Sound recording belongs to brilliant inventions of the 19th century. Like in any other domain, also beginnings of phonography were very difficult: it all started with experiments with recording sound waves on a soot-coated glass pane. In 1877 Thomas Alva Edison presented to the world his phonograph – the first device which could both record and play the sound back. Initially, recordings were performed acoustically, without the use of a microphone. Within the following years, more and more advanced modifications and improvements were introduced, which finally led to the appearance of still known vinyl long play discs at the turn of the 1940s. and 1950s. Interestingly, for several years the phonographic industry was closely related to the development of cinematography.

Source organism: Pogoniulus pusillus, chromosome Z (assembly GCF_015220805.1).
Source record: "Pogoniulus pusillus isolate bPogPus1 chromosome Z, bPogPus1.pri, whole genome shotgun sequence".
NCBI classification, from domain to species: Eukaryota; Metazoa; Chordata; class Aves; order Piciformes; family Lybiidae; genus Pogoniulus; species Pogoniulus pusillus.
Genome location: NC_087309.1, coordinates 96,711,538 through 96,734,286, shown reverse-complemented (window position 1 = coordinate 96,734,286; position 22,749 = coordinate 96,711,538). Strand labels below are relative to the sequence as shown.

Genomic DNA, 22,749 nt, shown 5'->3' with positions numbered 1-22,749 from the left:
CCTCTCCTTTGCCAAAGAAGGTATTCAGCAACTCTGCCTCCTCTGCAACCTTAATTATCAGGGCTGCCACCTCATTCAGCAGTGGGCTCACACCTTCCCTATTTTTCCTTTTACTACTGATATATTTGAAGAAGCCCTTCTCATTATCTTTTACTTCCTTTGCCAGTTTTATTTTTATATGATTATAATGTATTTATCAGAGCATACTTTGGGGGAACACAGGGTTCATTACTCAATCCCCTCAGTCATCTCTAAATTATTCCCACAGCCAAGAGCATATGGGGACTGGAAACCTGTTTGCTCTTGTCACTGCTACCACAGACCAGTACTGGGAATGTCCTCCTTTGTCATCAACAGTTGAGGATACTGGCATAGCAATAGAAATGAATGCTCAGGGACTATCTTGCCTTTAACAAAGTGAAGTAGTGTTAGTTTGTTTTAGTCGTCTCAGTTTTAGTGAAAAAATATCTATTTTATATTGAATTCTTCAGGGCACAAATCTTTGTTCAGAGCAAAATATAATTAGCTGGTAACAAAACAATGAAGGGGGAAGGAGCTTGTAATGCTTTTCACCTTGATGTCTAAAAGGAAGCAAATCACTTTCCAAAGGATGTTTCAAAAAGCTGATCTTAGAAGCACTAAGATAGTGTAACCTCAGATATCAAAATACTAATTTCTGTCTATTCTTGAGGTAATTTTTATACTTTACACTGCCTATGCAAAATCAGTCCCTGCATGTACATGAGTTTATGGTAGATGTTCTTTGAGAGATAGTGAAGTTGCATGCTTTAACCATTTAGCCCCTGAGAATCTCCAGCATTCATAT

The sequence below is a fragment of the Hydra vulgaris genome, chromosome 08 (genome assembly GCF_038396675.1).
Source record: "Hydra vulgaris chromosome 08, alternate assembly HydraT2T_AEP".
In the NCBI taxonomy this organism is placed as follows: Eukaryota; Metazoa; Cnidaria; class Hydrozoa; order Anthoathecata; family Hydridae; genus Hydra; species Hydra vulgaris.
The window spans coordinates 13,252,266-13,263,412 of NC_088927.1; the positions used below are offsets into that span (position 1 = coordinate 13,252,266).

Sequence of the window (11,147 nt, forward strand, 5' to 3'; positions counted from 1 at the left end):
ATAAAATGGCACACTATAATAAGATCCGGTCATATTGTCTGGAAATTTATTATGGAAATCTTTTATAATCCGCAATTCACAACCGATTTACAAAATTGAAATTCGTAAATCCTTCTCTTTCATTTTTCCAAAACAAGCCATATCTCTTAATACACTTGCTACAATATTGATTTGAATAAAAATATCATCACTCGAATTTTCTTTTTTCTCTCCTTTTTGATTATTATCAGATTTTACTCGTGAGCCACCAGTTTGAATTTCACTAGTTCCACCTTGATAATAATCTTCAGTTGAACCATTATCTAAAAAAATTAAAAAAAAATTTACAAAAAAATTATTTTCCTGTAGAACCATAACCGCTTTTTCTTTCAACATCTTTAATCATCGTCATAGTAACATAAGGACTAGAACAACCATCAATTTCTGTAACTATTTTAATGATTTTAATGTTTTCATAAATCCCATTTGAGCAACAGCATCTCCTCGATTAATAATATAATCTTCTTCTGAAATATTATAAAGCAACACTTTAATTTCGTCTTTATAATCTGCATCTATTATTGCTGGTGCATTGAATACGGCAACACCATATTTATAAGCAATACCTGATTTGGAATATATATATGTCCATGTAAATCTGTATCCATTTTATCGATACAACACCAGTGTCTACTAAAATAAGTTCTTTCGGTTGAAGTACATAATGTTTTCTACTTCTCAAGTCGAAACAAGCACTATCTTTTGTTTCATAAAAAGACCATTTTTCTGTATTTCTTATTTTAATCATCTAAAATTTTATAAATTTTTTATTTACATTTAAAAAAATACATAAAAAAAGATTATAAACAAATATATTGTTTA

In line with the sound recording technique the aesthetic side of publications themselves developed, too: disc labels would often become small graphical masterpieces, while jackets and sleeves for discs and albums were designed by professional graphic artists. Also press ads have changed over years: from richly illustrated advertisements full of text to short and apt promotional slogans.